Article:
A captivating ensemble of comedy, storytelling, and beatboxing arrived last Wednesday to the Student Ballroom in the form of of award winning actor, educator and beatboxer Joshua Silverstein. Silverstein covered issues such as stereotyping, identity, racism and colorism to the crowd through his personal experiences and musical collaboration.
Silverstein spoke about his difficulties trying to find where he belongs as a multiracial person with African American, Native American, and Jewish background. He also recounted the everyday stereotyping found in Hollywood as he was in search of jobs. During this time, he wanted to educate people about the racism he experienced whether they knew what they were doing or not, but instead kept his mouth shut about how that had made him feel. He went on to regale the crowd with his humor, skills of beat-boxing, and musical lyricism with a song called “Yellow” that told a story of perception. While the delivery of “Yellow” was given with light hearted humor, the term “yellow” was used to describe people of color who are lighter in skin tone and how that could contribute to their success in life. That is, until an audio clip was inserted that stated darker toned skin was the new fashion. This that the effect of taking one from the top of success to a less favorable standing. Using this medium, he explained that the color of skin has turned into a fashion statement, and how success may not always be attained completely by talent. When Silverstein is not up on stage performing, he donates his time to workshops that create an open place for people who wish to find their voice. He encourages them to explore their own methods that they may have not felt safe to elsewhere. While when he is not performing or teaching, he is both co-hosting and co-producing his new show “DOWNBEAT720,” a free performance lab for high school performing artists in Santa Monica. In his final segment, Silverstein touched on how difficult it is to constantly be judging oneself by other people, or by the past, and how at a certain point in life, it can be time to wash away the hate and face the future.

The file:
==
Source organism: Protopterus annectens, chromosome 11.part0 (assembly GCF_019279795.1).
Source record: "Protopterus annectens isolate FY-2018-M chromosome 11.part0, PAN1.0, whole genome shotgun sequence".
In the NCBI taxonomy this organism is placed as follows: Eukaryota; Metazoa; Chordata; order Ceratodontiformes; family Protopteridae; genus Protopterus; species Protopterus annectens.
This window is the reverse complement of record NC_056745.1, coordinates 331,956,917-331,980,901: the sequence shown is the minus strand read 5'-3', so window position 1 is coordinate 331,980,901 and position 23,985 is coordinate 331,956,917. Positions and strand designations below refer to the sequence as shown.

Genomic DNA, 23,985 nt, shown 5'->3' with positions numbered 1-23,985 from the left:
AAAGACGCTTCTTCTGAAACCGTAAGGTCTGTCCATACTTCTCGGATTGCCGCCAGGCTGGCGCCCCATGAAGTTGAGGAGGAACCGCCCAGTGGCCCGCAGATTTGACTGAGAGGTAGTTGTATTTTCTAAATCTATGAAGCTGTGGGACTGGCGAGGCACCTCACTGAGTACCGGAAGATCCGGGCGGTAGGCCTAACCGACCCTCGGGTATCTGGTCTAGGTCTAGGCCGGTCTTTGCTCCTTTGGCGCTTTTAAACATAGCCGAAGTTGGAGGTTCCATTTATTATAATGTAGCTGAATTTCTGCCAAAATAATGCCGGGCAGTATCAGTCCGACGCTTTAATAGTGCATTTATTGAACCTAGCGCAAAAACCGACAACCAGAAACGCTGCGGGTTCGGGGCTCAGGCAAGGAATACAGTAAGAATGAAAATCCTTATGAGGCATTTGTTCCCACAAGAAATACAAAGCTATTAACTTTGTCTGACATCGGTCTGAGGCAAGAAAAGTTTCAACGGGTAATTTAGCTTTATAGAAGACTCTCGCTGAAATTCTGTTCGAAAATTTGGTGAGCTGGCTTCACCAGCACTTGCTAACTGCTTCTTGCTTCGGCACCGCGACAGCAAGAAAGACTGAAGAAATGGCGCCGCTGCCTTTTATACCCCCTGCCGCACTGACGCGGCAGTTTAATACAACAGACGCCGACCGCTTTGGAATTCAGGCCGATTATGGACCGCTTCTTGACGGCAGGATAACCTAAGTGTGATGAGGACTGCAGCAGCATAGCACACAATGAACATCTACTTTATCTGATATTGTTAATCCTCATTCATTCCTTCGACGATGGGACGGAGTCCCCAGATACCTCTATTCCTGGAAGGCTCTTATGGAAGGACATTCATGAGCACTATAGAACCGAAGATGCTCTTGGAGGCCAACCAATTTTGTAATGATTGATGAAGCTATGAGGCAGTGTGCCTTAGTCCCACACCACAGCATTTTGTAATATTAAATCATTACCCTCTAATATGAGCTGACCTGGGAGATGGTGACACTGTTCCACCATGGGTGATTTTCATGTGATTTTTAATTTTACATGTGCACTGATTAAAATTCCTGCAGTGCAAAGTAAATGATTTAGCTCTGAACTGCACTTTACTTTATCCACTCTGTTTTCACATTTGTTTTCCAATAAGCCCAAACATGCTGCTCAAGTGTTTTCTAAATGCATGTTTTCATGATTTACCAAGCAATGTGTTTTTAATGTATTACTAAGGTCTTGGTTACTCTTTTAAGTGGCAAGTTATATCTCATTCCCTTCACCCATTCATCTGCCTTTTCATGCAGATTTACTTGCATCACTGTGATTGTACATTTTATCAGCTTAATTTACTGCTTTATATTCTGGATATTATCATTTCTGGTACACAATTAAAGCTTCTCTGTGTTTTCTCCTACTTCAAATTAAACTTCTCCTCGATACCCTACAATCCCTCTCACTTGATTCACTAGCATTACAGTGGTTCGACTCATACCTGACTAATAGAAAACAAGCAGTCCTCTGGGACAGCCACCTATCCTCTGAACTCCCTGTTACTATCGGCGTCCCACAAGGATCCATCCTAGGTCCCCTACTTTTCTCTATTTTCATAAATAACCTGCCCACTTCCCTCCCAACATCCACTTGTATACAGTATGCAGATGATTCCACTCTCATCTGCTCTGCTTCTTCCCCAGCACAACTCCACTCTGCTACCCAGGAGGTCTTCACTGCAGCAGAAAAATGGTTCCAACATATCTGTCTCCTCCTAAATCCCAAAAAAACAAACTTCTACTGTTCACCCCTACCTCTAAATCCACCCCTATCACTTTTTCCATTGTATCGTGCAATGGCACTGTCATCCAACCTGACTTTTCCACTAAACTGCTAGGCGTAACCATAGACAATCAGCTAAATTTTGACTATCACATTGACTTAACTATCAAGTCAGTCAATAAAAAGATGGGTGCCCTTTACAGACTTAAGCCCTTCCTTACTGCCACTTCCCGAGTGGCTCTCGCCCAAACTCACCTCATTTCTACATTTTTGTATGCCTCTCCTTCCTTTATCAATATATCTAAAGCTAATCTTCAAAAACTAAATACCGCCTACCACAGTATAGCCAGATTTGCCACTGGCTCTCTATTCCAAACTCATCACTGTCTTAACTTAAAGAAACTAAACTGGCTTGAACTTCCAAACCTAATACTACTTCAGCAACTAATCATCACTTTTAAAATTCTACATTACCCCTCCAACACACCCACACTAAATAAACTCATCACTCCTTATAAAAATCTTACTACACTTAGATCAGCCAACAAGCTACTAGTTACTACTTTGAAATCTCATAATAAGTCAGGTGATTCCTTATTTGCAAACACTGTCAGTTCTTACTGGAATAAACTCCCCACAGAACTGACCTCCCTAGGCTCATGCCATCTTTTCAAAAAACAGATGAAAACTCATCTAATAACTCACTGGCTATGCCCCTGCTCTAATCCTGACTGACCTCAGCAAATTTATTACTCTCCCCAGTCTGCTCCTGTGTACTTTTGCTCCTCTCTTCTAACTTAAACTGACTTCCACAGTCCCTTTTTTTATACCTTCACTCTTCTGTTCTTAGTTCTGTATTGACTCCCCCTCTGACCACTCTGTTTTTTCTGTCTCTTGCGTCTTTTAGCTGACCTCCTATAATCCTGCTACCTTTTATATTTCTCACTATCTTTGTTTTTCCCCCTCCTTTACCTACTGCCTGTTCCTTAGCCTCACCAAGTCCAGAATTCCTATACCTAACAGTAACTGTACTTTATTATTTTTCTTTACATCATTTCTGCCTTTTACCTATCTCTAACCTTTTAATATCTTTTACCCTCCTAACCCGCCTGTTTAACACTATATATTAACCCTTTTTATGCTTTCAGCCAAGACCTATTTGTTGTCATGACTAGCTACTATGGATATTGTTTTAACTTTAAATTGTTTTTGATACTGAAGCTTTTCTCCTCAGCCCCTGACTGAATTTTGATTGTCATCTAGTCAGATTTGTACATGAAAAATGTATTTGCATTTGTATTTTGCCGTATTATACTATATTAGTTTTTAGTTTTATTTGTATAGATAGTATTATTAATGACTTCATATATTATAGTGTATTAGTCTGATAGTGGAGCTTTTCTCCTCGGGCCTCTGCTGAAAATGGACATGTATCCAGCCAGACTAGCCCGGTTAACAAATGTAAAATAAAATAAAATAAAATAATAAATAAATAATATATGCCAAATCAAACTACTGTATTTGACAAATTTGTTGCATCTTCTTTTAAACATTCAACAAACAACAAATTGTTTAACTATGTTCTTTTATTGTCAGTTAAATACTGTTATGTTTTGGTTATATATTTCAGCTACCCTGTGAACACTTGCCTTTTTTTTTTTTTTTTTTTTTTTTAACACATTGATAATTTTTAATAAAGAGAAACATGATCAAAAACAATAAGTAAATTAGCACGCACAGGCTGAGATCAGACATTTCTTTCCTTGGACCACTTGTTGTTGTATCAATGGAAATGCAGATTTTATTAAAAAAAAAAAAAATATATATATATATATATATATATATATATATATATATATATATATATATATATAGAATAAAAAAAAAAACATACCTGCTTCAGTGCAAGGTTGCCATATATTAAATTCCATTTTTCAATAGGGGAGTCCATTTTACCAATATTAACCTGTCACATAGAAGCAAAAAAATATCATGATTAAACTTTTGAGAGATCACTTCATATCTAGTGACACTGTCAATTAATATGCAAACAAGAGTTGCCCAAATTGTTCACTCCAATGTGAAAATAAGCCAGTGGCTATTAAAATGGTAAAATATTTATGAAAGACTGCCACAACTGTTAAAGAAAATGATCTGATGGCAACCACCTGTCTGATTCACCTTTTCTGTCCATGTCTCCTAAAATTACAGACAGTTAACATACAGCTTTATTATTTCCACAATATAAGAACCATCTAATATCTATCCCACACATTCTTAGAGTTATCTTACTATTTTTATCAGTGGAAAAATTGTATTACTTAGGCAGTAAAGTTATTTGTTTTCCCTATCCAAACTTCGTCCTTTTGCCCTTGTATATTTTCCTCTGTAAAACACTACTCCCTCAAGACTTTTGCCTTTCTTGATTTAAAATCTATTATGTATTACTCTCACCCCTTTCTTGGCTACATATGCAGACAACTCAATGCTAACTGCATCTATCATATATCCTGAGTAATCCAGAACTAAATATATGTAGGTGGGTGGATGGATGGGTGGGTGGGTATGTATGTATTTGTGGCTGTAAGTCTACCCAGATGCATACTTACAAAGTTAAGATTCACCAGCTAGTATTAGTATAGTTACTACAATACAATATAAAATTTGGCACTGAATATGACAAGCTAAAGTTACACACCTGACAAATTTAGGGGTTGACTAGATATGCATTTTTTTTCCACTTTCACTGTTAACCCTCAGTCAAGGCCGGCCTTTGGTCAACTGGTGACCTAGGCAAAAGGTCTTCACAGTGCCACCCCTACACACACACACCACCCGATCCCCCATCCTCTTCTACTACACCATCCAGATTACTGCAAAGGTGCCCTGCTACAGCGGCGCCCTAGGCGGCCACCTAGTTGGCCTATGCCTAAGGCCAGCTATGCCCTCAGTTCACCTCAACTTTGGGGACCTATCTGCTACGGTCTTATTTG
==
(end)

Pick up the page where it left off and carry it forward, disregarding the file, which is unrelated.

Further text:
He expressed this with a powerful scene that conveyed the cutting out of his own heart, washing it, and putting it back into his chest. Silverstein conveyed a powerful message: he will not let his past darken his outlook on life; and “while the truth is painful, life is perfectly scarred, and beautifully flawed.”